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    How do we discuss sex issues in therapy with a narrative and post-structuralist, postcolonial approach? This paper discusses the ethics and practices of narrative approaches to talking about sex in therapy. It discusses ways to reduce the influence of shame and embarrassment, promote local knowledge and skills, and to minimise the impact of the gender and sexuality of the therapist.

  • The ‘Bellayla’ Project – bringing storylines of identity into relationships of harmony— Peter Bourke

    $9.90

    This paper shares the journey of the ‘Bellayla Project’, a co-research initiative between the author and two young people, Bella and Tayla. It describes how engagement in this project enabled second-story development in the lives of these two young people. It also conveys what becomes possible for young people when they are invited into a space of critical thinking, collective inquiry, and sharing knowledge about ‘problems’.

  • ‘My story to be told’: Explorations in narrative documentation with people from refugee backgrounds— Chanelle Burns

    $9.90

    This paper explores the use of narrative documentation in work with people from refugee backgrounds, specifically in contexts of responding to trauma. It recounts, through an in-depth case study, work with a man from Sierra Leone in which a number of documents were co-created, including letters, documents of skills and knowledge, and rescued speech poetry. Through the lens of narrative documentation, a number of narrative principles and practices are explored, including eliciting responses to trauma, scaffolding, externalising, re-authoring, and outsider-witnessing. This paper is the outcome of a project of co-research and offers insights into how the practice of narrative documentation might be used across language and culture.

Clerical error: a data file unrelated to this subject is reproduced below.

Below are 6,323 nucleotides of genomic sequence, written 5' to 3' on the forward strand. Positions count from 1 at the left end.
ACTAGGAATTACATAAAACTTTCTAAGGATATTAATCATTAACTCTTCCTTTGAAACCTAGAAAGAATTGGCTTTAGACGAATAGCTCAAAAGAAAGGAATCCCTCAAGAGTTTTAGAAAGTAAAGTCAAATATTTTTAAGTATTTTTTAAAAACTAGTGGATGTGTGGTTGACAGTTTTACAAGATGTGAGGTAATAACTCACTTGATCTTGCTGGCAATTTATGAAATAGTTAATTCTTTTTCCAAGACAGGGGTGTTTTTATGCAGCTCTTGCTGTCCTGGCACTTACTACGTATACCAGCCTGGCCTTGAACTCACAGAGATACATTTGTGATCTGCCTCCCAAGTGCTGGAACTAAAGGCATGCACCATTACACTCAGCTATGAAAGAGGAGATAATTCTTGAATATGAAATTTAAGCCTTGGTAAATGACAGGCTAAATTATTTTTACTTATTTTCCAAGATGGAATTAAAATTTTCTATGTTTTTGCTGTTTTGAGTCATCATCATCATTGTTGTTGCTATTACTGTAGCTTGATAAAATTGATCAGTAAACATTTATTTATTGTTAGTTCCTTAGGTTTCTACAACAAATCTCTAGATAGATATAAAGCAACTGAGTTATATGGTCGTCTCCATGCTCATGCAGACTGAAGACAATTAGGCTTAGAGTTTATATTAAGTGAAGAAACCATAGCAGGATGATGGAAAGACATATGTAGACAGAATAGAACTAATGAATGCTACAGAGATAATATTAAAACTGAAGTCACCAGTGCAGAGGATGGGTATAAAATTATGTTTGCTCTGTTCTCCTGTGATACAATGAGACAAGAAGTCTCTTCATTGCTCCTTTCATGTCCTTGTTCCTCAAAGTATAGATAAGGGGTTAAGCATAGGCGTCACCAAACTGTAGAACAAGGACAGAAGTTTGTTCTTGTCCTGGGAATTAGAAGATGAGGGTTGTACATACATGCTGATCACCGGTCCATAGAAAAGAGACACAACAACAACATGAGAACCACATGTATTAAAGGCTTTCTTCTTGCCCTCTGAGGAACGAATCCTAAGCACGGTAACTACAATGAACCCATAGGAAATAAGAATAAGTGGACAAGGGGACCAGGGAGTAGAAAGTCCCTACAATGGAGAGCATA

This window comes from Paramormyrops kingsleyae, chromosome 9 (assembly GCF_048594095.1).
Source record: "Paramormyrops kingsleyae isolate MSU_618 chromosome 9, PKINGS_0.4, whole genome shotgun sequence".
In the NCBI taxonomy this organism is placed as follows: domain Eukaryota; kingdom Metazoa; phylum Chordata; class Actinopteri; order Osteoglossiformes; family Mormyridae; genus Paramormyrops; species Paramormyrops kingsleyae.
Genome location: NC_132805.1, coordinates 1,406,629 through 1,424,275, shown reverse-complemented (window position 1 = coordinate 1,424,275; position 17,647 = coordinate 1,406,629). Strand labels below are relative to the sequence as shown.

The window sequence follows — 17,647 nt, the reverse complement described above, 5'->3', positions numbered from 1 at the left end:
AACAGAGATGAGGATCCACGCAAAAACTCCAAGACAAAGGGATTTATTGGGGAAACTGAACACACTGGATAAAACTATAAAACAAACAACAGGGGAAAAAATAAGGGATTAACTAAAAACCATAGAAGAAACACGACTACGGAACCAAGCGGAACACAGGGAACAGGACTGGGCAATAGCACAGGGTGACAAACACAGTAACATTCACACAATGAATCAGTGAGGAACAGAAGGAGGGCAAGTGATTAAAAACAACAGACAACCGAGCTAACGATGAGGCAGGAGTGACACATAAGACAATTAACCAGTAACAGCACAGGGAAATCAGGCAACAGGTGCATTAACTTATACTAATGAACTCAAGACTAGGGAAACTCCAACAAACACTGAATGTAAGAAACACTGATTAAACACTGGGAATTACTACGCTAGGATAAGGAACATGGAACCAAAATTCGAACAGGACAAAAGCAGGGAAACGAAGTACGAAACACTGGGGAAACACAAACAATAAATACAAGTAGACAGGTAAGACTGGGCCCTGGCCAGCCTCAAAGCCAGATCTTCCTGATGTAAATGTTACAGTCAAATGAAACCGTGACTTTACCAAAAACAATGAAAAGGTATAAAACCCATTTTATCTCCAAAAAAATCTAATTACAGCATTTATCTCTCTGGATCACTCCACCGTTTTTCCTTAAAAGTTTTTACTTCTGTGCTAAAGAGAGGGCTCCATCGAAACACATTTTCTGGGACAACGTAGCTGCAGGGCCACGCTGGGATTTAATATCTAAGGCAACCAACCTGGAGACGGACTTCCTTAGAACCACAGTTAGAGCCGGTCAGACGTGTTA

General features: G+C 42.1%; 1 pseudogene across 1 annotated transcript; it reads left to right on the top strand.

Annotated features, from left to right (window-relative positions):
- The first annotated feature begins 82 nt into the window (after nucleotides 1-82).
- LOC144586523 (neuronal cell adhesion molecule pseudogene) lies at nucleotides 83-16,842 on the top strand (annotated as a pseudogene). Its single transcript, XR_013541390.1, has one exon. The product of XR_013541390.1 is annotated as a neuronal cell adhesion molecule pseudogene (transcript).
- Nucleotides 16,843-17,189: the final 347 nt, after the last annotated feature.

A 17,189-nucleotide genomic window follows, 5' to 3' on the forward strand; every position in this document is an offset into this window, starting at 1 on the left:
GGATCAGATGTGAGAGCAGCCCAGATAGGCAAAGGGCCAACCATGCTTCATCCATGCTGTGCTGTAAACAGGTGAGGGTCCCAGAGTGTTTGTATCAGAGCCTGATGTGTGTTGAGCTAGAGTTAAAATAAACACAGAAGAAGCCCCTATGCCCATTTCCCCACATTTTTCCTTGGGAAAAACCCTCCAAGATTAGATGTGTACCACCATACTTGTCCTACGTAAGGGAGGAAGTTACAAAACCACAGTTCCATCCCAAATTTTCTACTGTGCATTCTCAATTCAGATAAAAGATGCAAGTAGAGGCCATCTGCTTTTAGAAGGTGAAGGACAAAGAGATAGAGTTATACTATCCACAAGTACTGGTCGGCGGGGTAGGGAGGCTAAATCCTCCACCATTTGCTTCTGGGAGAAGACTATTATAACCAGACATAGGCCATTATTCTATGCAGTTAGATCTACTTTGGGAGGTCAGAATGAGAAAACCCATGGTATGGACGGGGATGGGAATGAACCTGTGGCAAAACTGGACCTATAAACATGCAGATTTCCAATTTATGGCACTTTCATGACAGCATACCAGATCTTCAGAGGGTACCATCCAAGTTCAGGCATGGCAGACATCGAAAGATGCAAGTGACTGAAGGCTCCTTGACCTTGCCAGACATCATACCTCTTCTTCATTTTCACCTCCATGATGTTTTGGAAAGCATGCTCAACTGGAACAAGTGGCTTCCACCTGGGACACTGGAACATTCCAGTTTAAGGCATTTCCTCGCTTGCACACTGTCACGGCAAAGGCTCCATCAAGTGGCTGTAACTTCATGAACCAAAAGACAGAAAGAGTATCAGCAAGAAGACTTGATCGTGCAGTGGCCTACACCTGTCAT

• A Service-user and Therapist Reflect on Context, Difference, and Dialogue in a Therapy for Anorexia— Tracy Craggs and Alex Reed

    $9.90

    This article was co-authored by the participants in a therapeutic process which occurred within a specialist eating disorders service in a hospital setting. One of us was seeking assistance in their struggle with anorexia, and the other was a therapist working in this field. In addition to our encounters in the therapy process, we share in common a background in research and an orientation towards postmodern research methodologies. We became interested in how this shared research interest might provide an additional resource towards creating new knowledges and change. Through a process of shared inquiry, we sought to explore, from our different positions, the therapeutic process that we were engaged in by attending to the different narratives that shaped our experiences, understandings and actions. In particular, the influence of the clinical context on our respective experiences of the therapeutic process was examined. Some tentative reflections are offered regarding the potentially fruitful inter-relationship between therapy and research activities, and the transformative potential of this kind of shared inquiry.

  • Narrative Therapy and Research

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    There are rich connections between narrative therapy and practices of research, and considering these links has been a source of creativity for many practitioners. This short piece seeks to describe how narrative therapy first began to be described as co-research, and describes some of the common research practices that are engaged with by narrative therapists. This piece also considers the powerful challenges that Indigenous researchers are making to the field of research. This paper has been collaboratively created. Marilyn O’Neill, Shona Russell, Makungu Akinyela, Helen Gremillion, David Epston, Vanessa Jackson and Michael White all responded to the questions listed below, and David Denborough then wove their responses into a final form.